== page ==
The Ageing Immune System and Health (II)

Here’s the first post about the book. I finished it a while ago but I recently realized I had not completed my intended coverage of the book here on the blog back then, and as some of the book’s material sort-of-kind-of relates to material encountered in a book I’m currently reading (Biodemography of Aging) I decided I might as well finish my coverage of the book now in order to review some things I might have forgot in the meantime, by providing coverage here of some of the material covered in the second half of the book. It’s a nice book with some interesting observations, but as I also pointed out in my first post it is definitely not an easy read. Below I have included some observations from the book’s second half.


“The aged lung is characterised by airspace enlargement similar to, but not identical with acquired emphysema [4]. Such tissue damage is detected even in non-smokers above 50 years of age as the septa of the lung alveoli are destroyed and the enlarged alveolar structures result in a decreased surface for gas exchange […] Additional problems are that surfactant production decreases with age [6] increasing the effort needed to expand the lungs during inhalation in the already reduced thoracic cavity volume where the weakened muscles are unable to thoroughly ventilate. […] As ageing is associated with respiratory muscle strength reduction, coughing becomes difficult making it progressively challenging to eliminate inhaled particles, pollens, microbes, etc. Additionally, ciliary beat frequency (CBF) slows down with age impairing the lungs’ first line of defence: mucociliary clearance [9] as the cilia can no longer repel invading microorganisms and particles. Consequently e.g. bacteria can more easily colonise the airways leading to infections that are frequent in the pulmonary tract of the older adult.”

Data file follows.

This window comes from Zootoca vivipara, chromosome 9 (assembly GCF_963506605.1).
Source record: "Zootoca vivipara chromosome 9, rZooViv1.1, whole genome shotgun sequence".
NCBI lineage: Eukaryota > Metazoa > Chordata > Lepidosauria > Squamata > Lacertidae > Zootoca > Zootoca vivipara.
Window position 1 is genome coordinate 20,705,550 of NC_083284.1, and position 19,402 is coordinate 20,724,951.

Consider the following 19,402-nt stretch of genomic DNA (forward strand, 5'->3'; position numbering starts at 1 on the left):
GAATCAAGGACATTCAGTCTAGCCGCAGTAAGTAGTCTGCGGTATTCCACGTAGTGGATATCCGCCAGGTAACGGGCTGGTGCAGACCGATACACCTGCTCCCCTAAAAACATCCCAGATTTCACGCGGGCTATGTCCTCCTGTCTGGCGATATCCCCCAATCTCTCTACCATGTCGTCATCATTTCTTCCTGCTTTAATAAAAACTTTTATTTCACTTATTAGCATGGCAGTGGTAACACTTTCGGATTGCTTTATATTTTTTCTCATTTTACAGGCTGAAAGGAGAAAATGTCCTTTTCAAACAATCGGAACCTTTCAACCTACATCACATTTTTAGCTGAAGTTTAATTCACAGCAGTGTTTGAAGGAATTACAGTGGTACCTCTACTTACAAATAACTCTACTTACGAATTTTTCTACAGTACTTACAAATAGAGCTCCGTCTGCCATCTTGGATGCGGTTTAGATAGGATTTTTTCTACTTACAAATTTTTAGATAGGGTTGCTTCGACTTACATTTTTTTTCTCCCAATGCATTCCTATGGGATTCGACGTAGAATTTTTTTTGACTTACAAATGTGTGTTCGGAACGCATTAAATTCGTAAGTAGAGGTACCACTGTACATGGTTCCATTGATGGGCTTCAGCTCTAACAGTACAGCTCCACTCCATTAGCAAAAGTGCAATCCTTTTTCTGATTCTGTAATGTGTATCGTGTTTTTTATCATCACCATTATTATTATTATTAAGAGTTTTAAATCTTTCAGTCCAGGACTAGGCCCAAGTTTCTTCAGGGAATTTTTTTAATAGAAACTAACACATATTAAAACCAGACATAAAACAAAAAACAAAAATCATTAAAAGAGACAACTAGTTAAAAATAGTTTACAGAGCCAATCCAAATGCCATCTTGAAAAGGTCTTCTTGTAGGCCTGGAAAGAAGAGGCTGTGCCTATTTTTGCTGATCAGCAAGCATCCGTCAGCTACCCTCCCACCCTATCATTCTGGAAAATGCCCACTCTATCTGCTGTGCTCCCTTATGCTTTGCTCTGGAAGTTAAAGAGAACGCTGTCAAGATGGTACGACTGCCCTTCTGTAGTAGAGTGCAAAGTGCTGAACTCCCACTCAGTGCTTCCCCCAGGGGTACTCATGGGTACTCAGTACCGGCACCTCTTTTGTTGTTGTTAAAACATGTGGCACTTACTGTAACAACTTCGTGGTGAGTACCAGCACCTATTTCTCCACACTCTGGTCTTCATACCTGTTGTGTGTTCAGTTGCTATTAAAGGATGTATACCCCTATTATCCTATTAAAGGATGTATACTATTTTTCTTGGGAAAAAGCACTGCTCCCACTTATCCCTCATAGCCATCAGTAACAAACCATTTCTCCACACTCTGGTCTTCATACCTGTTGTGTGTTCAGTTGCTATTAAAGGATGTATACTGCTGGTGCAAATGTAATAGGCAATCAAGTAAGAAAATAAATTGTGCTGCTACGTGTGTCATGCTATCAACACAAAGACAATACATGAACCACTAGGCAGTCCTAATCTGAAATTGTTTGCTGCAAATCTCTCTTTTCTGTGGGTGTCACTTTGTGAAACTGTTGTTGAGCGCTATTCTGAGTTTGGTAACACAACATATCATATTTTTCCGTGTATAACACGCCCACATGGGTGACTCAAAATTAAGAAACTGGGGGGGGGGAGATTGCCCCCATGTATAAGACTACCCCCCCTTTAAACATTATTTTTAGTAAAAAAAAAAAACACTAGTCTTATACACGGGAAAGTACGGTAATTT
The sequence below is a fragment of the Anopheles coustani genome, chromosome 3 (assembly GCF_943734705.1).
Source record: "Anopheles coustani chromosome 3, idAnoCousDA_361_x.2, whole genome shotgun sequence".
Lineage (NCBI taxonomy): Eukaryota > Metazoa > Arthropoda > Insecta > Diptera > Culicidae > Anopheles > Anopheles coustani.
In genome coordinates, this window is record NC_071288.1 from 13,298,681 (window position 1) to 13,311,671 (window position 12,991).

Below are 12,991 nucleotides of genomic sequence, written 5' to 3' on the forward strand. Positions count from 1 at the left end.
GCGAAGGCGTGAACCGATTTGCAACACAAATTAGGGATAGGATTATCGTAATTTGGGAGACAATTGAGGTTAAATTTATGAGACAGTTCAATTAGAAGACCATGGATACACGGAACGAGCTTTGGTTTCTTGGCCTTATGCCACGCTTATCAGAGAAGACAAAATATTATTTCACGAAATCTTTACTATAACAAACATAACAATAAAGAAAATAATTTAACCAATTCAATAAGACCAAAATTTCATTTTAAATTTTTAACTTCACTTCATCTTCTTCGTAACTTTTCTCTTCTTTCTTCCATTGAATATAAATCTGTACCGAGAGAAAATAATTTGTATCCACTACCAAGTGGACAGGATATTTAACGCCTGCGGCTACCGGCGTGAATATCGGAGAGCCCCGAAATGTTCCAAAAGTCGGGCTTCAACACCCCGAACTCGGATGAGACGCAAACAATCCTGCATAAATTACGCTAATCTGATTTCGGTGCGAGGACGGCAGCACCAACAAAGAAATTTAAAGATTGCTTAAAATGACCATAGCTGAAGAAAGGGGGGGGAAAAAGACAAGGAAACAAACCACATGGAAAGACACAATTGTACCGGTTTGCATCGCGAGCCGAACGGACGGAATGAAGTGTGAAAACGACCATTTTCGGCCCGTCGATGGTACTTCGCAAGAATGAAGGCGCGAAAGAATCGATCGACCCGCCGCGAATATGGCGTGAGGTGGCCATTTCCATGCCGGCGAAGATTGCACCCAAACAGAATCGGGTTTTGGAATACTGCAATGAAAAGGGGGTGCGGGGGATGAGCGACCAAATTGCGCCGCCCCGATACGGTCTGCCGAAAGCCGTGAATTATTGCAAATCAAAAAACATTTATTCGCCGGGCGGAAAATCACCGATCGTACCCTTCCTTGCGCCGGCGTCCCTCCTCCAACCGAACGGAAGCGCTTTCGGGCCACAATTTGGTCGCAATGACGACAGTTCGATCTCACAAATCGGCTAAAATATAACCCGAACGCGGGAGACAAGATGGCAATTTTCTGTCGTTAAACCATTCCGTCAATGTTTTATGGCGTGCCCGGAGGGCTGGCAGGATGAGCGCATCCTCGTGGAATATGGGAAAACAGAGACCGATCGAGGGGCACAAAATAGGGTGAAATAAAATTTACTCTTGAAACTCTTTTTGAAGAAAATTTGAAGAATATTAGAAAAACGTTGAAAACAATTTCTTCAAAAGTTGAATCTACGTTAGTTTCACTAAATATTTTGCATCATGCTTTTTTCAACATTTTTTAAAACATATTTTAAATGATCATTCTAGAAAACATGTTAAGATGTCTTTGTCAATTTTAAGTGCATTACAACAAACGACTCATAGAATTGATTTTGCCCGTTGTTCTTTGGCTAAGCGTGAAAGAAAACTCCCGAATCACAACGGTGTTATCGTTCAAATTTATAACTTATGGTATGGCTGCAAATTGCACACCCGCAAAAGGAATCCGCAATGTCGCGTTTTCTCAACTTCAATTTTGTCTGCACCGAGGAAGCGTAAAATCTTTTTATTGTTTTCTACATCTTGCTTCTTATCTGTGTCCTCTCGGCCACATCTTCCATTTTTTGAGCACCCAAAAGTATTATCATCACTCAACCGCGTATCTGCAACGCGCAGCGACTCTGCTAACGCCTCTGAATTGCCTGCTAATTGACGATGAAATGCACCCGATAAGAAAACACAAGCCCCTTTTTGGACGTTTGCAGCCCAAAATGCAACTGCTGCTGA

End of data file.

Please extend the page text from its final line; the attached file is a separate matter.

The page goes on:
“With age there are dramatic changes in neutrophil function, including reduced chemotaxis, phagocytosis and bactericidal mechanisms […] reduced bactericidal function will predispose to infection but the reduced chemotaxis also has consequences for lung tissue as this results in increased tissue bystander damage from neutrophil elastases released during migration […] It is currently accepted that alterations in pulmonary PPAR profile, more precisely loss of PPARγ activity, can lead to inflammation, allergy, asthma, COPD, emphysema, fibrosis, and cancer […]. Since it has been reported that PPARγ activity decreases with age, this provides a possible explanation for the increasing incidence of these lung diseases and conditions in older individuals [6].”


“Age is an important risk factor for cancer and subjects aged over 60 also have a higher risk of comorbidities. Approximately 50 % of neoplasms occur in patients older than 70 years […] a major concern for poor prognosis is with cancer patients over 70–75 years. These patients have a lower functional reserve, a higher risk of toxicity after chemotherapy, and an increased risk of infection and renal complications that lead to a poor quality of life. […] [Whereas] there is a difference in organs with higher cancer incidence in developed versus developing countries [,] incidence increases with ageing almost irrespective of country […] The findings from Surveillance, Epidemiology and End Results Program [SEERincidentally I likely shall at some point discuss this one in much more detail, as the aforementioned biodemography textbook covers this data in a lot of detail.. – US] [6] show that almost a third of all cancer are diagnosed after the age of 75 years and 70 % of cancer-related deaths occur after the age of 65 years. […] The traditional clinical trial focus is on younger and healthier patient, i.e. with few or no co-morbidities. These restrictions have resulted in a lack of data about the optimal treatment for older patients [7] and a poor evidence base for therapeutic decisions. […] In the older patient, neutropenia, anemia, mucositis, cardiomyopathy and neuropathy — the toxic effects of chemotherapy — are more pronounced […] The correction of comorbidities and malnutrition can lead to greater safety in the prescription of chemotherapy […] Immunosenescence is a general classification for changes occurring in the immune system during the ageing process, as the distribution and function of cells involved in innate and adaptive immunity are impaired or remodelled […] Immunosenescence is considered a major contributor to cancer development in aged individuals“.